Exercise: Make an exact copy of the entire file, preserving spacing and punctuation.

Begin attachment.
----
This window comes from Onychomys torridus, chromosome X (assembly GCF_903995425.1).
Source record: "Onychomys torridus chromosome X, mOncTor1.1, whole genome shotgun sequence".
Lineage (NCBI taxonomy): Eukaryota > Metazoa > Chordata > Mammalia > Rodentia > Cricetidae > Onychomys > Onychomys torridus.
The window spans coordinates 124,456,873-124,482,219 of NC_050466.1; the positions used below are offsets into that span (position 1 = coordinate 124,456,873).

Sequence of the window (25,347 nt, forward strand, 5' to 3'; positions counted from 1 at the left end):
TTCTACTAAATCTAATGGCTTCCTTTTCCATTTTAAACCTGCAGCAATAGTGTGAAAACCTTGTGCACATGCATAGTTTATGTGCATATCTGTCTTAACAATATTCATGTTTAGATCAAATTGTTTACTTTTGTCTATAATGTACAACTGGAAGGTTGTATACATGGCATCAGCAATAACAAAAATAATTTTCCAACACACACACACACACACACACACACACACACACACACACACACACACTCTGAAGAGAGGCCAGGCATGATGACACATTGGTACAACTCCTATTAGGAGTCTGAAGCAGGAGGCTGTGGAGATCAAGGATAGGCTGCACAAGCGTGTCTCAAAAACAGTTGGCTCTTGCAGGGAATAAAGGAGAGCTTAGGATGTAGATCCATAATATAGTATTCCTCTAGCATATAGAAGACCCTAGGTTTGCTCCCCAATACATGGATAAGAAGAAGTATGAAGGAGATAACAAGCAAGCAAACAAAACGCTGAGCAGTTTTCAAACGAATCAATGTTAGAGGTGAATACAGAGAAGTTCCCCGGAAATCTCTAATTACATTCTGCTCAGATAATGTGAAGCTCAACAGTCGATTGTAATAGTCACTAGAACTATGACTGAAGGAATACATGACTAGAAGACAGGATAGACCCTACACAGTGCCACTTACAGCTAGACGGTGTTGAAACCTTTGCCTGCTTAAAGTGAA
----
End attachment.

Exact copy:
This window comes from Onychomys torridus, chromosome X (assembly GCF_903995425.1).
Source record: "Onychomys torridus chromosome X, mOncTor1.1, whole genome shotgun sequence".
Lineage (NCBI taxonomy): Eukaryota > Metazoa > Chordata > Mammalia > Rodentia > Cricetidae > Onychomys > Onychomys torridus.
The window spans coordinates 124,456,873-124,482,219 of NC_050466.1; the positions used below are offsets into that span (position 1 = coordinate 124,456,873).

Sequence of the window (25,347 nt, forward strand, 5' to 3'; positions counted from 1 at the left end):
TTCTACTAAATCTAATGGCTTCCTTTTCCATTTTAAACCTGCAGCAATAGTGTGAAAACCTTGTGCACATGCATAGTTTATGTGCATATCTGTCTTAACAATATTCATGTTTAGATCAAATTGTTTACTTTTGTCTATAATGTACAACTGGAAGGTTGTATACATGGCATCAGCAATAACAAAAATAATTTTCCAACACACACACACACACACACACACACACACACACACACACACACACACTCTGAAGAGAGGCCAGGCATGATGACACATTGGTACAACTCCTATTAGGAGTCTGAAGCAGGAGGCTGTGGAGATCAAGGATAGGCTGCACAAGCGTGTCTCAAAAACAGTTGGCTCTTGCAGGGAATAAAGGAGAGCTTAGGATGTAGATCCATAATATAGTATTCCTCTAGCATATAGAAGACCCTAGGTTTGCTCCCCAATACATGGATAAGAAGAAGTATGAAGGAGATAACAAGCAAGCAAACAAAACGCTGAGCAGTTTTCAAACGAATCAATGTTAGAGGTGAATACAGAGAAGTTCCCCGGAAATCTCTAATTACATTCTGCTCAGATAATGTGAAGCTCAACAGTCGATTGTAATAGTCACTAGAACTATGACTGAAGGAATACATGACTAGAAGACAGGATAGACCCTACACAGTGCCACTTACAGCTAGACGGTGTTGAAACCTTTGCCTGCTTAAAGTGAA